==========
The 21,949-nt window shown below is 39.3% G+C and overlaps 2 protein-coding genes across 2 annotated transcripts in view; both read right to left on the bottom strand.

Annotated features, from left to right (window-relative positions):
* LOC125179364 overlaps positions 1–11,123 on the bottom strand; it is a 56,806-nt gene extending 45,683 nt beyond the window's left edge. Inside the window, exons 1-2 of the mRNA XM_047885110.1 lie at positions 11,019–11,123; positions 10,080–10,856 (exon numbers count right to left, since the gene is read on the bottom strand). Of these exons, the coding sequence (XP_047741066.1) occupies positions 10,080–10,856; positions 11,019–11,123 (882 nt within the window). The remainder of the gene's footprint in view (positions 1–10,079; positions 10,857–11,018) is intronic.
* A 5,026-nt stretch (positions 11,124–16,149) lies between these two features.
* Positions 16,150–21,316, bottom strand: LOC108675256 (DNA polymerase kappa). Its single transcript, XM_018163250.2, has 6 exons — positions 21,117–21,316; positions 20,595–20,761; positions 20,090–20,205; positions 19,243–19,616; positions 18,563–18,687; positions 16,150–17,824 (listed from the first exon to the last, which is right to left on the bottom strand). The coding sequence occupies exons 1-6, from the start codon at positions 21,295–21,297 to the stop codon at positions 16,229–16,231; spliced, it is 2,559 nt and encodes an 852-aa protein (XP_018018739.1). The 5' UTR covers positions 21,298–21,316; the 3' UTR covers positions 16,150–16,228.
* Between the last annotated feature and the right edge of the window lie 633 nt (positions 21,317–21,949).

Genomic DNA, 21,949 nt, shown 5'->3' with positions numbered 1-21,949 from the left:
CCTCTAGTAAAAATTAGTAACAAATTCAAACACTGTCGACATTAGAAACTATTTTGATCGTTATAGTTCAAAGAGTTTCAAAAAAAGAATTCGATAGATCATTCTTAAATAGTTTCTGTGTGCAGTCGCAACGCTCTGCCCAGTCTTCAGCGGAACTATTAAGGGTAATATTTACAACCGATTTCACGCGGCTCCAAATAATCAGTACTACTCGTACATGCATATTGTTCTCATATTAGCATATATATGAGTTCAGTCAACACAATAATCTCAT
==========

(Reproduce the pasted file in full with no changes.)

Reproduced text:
The 21,949-nt window shown below is 39.3% G+C and overlaps 2 protein-coding genes across 2 annotated transcripts in view; both read right to left on the bottom strand.

Annotated features, from left to right (window-relative positions):
* LOC125179364 overlaps positions 1–11,123 on the bottom strand; it is a 56,806-nt gene extending 45,683 nt beyond the window's left edge. Inside the window, exons 1-2 of the mRNA XM_047885110.1 lie at positions 11,019–11,123; positions 10,080–10,856 (exon numbers count right to left, since the gene is read on the bottom strand). Of these exons, the coding sequence (XP_047741066.1) occupies positions 10,080–10,856; positions 11,019–11,123 (882 nt within the window). The remainder of the gene's footprint in view (positions 1–10,079; positions 10,857–11,018) is intronic.
* A 5,026-nt stretch (positions 11,124–16,149) lies between these two features.
* Positions 16,150–21,316, bottom strand: LOC108675256 (DNA polymerase kappa). Its single transcript, XM_018163250.2, has 6 exons — positions 21,117–21,316; positions 20,595–20,761; positions 20,090–20,205; positions 19,243–19,616; positions 18,563–18,687; positions 16,150–17,824 (listed from the first exon to the last, which is right to left on the bottom strand). The coding sequence occupies exons 1-6, from the start codon at positions 21,295–21,297 to the stop codon at positions 16,229–16,231; spliced, it is 2,559 nt and encodes an 852-aa protein (XP_018018739.1). The 5' UTR covers positions 21,298–21,316; the 3' UTR covers positions 16,150–16,228.
* Between the last annotated feature and the right edge of the window lie 633 nt (positions 21,317–21,949).

Genomic DNA, 21,949 nt, shown 5'->3' with positions numbered 1-21,949 from the left:
CCTCTAGTAAAAATTAGTAACAAATTCAAACACTGTCGACATTAGAAACTATTTTGATCGTTATAGTTCAAAGAGTTTCAAAAAAAGAATTCGATAGATCATTCTTAAATAGTTTCTGTGTGCAGTCGCAACGCTCTGCCCAGTCTTCAGCGGAACTATTAAGGGTAATATTTACAACCGATTTCACGCGGCTCCAAATAATCAGTACTACTCGTACATGCATATTGTTCTCATATTAGCATATATATGAGTTCAGTCAACACAATAATCTCAT